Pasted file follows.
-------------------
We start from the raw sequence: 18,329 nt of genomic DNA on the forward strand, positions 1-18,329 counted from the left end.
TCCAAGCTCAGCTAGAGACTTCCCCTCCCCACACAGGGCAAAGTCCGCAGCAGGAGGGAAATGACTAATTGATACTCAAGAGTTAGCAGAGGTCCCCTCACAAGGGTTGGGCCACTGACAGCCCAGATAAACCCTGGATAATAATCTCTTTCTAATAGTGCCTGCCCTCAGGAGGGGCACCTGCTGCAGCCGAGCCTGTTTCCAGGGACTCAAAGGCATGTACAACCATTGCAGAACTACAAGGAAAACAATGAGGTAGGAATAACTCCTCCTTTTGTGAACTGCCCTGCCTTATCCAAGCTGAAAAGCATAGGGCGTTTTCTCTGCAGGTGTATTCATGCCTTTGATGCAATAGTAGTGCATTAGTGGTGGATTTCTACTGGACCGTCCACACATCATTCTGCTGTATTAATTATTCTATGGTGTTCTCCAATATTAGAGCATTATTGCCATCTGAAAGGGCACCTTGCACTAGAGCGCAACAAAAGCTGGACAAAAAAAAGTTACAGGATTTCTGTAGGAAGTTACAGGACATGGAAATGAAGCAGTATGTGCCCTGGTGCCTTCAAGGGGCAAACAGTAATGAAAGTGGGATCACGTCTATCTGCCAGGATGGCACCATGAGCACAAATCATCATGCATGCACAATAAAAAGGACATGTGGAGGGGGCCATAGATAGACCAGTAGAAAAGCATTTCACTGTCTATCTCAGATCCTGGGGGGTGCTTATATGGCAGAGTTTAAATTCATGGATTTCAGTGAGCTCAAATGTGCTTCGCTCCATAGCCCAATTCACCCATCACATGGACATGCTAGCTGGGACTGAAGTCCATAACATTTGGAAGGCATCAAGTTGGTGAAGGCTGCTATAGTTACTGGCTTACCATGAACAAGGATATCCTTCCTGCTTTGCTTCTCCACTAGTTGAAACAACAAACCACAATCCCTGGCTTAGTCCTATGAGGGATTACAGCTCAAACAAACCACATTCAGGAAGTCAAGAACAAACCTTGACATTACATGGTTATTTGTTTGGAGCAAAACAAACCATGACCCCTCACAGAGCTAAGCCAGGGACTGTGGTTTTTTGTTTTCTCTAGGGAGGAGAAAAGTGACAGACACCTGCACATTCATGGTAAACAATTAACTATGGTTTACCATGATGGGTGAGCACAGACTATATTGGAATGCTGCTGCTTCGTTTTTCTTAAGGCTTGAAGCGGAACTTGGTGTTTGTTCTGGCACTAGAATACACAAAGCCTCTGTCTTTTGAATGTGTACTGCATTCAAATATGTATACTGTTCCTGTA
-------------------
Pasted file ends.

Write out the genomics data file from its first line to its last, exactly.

We start from the raw sequence: 18,329 nt of genomic DNA on the forward strand, positions 1-18,329 counted from the left end.
TCCAAGCTCAGCTAGAGACTTCCCCTCCCCACACAGGGCAAAGTCCGCAGCAGGAGGGAAATGACTAATTGATACTCAAGAGTTAGCAGAGGTCCCCTCACAAGGGTTGGGCCACTGACAGCCCAGATAAACCCTGGATAATAATCTCTTTCTAATAGTGCCTGCCCTCAGGAGGGGCACCTGCTGCAGCCGAGCCTGTTTCCAGGGACTCAAAGGCATGTACAACCATTGCAGAACTACAAGGAAAACAATGAGGTAGGAATAACTCCTCCTTTTGTGAACTGCCCTGCCTTATCCAAGCTGAAAAGCATAGGGCGTTTTCTCTGCAGGTGTATTCATGCCTTTGATGCAATAGTAGTGCATTAGTGGTGGATTTCTACTGGACCGTCCACACATCATTCTGCTGTATTAATTATTCTATGGTGTTCTCCAATATTAGAGCATTATTGCCATCTGAAAGGGCACCTTGCACTAGAGCGCAACAAAAGCTGGACAAAAAAAAGTTACAGGATTTCTGTAGGAAGTTACAGGACATGGAAATGAAGCAGTATGTGCCCTGGTGCCTTCAAGGGGCAAACAGTAATGAAAGTGGGATCACGTCTATCTGCCAGGATGGCACCATGAGCACAAATCATCATGCATGCACAATAAAAAGGACATGTGGAGGGGGCCATAGATAGACCAGTAGAAAAGCATTTCACTGTCTATCTCAGATCCTGGGGGGTGCTTATATGGCAGAGTTTAAATTCATGGATTTCAGTGAGCTCAAATGTGCTTCGCTCCATAGCCCAATTCACCCATCACATGGACATGCTAGCTGGGACTGAAGTCCATAACATTTGGAAGGCATCAAGTTGGTGAAGGCTGCTATAGTTACTGGCTTACCATGAACAAGGATATCCTTCCTGCTTTGCTTCTCCACTAGTTGAAACAACAAACCACAATCCCTGGCTTAGTCCTATGAGGGATTACAGCTCAAACAAACCACATTCAGGAAGTCAAGAACAAACCTTGACATTACATGGTTATTTGTTTGGAGCAAAACAAACCATGACCCCTCACAGAGCTAAGCCAGGGACTGTGGTTTTTTGTTTTCTCTAGGGAGGAGAAAAGTGACAGACACCTGCACATTCATGGTAAACAATTAACTATGGTTTACCATGATGGGTGAGCACAGACTATATTGGAATGCTGCTGCTTCGTTTTTCTTAAGGCTTGAAGCGGAACTTGGTGTTTGTTCTGGCACTAGAATACACAAAGCCTCTGTCTTTTGAATGTGTACTGCATTCAAATATGTATACTGTTCCTGTA